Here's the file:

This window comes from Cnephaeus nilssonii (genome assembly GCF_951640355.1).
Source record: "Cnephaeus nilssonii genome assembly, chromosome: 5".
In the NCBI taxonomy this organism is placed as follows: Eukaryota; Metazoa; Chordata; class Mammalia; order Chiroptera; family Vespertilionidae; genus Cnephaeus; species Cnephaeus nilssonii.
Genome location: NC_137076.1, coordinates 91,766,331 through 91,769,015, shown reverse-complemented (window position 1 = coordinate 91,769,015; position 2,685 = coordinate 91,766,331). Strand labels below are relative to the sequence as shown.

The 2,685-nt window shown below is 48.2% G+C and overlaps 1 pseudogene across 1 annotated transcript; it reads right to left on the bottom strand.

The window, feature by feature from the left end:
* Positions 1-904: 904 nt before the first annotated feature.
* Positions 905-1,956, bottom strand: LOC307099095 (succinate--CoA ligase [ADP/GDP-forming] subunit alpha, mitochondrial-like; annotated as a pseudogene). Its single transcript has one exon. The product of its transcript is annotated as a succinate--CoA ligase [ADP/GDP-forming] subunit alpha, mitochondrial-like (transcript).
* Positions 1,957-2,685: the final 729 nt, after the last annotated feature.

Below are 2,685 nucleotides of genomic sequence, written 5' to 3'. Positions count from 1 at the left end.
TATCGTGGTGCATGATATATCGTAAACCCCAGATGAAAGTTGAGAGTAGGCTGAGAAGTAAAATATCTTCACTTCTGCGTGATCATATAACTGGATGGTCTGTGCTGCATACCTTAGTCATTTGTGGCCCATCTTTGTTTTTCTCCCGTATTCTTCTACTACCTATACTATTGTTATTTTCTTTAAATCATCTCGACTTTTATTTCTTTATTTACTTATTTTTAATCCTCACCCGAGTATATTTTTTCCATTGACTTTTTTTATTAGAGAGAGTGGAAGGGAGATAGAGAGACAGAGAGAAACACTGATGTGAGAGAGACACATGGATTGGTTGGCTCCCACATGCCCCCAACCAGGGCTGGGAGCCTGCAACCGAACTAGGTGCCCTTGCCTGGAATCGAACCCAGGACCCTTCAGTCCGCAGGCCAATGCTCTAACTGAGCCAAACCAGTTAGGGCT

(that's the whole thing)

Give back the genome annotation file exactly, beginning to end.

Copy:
This window comes from Cnephaeus nilssonii (genome assembly GCF_951640355.1).
Source record: "Cnephaeus nilssonii genome assembly, chromosome: 5".
In the NCBI taxonomy this organism is placed as follows: Eukaryota; Metazoa; Chordata; class Mammalia; order Chiroptera; family Vespertilionidae; genus Cnephaeus; species Cnephaeus nilssonii.
Genome location: NC_137076.1, coordinates 91,766,331 through 91,769,015, shown reverse-complemented (window position 1 = coordinate 91,769,015; position 2,685 = coordinate 91,766,331). Strand labels below are relative to the sequence as shown.

The 2,685-nt window shown below is 48.2% G+C and overlaps 1 pseudogene across 1 annotated transcript; it reads right to left on the bottom strand.

The window, feature by feature from the left end:
* Positions 1-904: 904 nt before the first annotated feature.
* Positions 905-1,956, bottom strand: LOC307099095 (succinate--CoA ligase [ADP/GDP-forming] subunit alpha, mitochondrial-like; annotated as a pseudogene). Its single transcript has one exon. The product of its transcript is annotated as a succinate--CoA ligase [ADP/GDP-forming] subunit alpha, mitochondrial-like (transcript).
* Positions 1,957-2,685: the final 729 nt, after the last annotated feature.

Below are 2,685 nucleotides of genomic sequence, written 5' to 3'. Positions count from 1 at the left end.
TATCGTGGTGCATGATATATCGTAAACCCCAGATGAAAGTTGAGAGTAGGCTGAGAAGTAAAATATCTTCACTTCTGCGTGATCATATAACTGGATGGTCTGTGCTGCATACCTTAGTCATTTGTGGCCCATCTTTGTTTTTCTCCCGTATTCTTCTACTACCTATACTATTGTTATTTTCTTTAAATCATCTCGACTTTTATTTCTTTATTTACTTATTTTTAATCCTCACCCGAGTATATTTTTTCCATTGACTTTTTTTATTAGAGAGAGTGGAAGGGAGATAGAGAGACAGAGAGAAACACTGATGTGAGAGAGACACATGGATTGGTTGGCTCCCACATGCCCCCAACCAGGGCTGGGAGCCTGCAACCGAACTAGGTGCCCTTGCCTGGAATCGAACCCAGGACCCTTCAGTCCGCAGGCCAATGCTCTAACTGAGCCAAACCAGTTAGGGCT